Tuesday, October 9, 2012

Cigarette Labels, Down Under

After a series of legal challenges that failed to change the rules, cigarette marketers in Australia are getting ready to comply with the country's new laws on plain packaging. Starting on December 1st, 75% of the package front must be devoted to graphic images and written warnings about the dangers of smoking.

Australia has set a goal of reducing smoking rates from nearly 17% in 2007 to 10% by 2018. This plain-pack law is one of several approaches to demarketing tobacco products.

Now, instead of the familiar red-and-white box, Marlboro cigarettes will look like the packs in the photo. In fact, every brand's cigarettes will be packaged in similar wrappings, with strict rules on the way the brand name is presented on the label. A recent study confirms that plain packaging is much less appealing to would-be smokers than the usual colorful, differentiated cigarette packages.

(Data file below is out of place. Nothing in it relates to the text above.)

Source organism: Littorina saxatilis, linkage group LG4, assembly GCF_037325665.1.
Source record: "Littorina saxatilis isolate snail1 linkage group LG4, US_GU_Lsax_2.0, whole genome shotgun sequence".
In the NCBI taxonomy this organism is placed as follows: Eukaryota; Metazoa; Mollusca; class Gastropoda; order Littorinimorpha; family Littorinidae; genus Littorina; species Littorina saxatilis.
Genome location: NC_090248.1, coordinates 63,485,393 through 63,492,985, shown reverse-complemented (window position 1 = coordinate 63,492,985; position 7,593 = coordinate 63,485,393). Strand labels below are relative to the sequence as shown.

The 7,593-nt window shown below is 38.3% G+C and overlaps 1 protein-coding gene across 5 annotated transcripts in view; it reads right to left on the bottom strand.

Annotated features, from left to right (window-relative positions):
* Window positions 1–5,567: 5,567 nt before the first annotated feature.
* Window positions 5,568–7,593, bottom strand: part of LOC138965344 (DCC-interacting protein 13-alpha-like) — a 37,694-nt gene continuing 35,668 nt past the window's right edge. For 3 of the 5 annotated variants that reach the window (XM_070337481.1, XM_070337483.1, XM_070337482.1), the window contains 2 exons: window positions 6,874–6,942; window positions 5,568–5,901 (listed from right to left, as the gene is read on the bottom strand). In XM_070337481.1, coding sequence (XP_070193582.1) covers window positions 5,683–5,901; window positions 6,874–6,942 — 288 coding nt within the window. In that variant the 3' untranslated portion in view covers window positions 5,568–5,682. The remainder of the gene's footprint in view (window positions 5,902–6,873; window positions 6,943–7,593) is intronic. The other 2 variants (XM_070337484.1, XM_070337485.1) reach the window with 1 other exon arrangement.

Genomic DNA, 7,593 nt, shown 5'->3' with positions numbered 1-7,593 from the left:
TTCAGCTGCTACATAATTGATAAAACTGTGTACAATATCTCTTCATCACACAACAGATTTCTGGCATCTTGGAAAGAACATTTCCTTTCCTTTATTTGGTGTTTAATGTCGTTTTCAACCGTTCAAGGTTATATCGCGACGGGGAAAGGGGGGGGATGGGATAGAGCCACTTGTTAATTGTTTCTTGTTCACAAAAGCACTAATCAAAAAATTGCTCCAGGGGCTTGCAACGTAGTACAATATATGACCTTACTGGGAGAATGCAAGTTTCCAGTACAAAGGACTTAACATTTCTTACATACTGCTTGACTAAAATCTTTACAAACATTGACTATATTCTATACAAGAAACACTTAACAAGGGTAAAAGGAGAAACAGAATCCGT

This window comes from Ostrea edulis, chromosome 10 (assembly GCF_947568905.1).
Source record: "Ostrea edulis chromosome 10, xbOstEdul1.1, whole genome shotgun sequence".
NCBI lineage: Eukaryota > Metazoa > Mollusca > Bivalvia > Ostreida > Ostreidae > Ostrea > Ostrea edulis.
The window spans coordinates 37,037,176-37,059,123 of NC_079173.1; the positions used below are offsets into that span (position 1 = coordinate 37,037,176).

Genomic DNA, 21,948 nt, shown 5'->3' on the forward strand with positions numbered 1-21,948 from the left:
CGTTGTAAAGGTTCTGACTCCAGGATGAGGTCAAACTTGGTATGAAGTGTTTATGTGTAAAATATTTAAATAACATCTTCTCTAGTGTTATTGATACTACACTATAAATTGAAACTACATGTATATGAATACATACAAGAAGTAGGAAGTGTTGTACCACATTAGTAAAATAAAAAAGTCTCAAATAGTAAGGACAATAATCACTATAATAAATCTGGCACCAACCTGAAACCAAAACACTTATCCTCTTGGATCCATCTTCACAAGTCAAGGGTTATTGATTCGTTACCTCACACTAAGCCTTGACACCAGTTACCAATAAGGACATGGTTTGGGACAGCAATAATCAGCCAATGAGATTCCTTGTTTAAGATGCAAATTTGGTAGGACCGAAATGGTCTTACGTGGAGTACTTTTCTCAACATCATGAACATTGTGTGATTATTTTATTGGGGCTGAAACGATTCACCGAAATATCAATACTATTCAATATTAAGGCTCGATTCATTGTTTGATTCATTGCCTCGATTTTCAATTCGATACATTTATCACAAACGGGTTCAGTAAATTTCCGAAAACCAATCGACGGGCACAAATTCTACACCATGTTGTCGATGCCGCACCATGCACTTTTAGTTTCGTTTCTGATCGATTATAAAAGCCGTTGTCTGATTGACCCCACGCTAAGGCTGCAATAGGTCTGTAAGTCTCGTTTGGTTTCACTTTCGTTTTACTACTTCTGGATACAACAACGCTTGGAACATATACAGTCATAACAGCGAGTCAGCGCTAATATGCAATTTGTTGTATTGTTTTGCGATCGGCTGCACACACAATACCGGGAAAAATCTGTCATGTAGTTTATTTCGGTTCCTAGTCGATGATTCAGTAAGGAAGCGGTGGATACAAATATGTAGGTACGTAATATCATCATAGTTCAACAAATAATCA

One legal challenge the Australian courts brushed aside was the argument that brands' intellectual rights were not being respected. Manufacturers charged that the country was infringing on their legal right to use trademarked packaging and branding. The high court responded: Although the Act regulated the plaintiffs' intellectual property rights and imposed controls on the packaging and presentation of tobacco products, it did not confer a proprietary benefit or interest on the Commonwealth or any other person.

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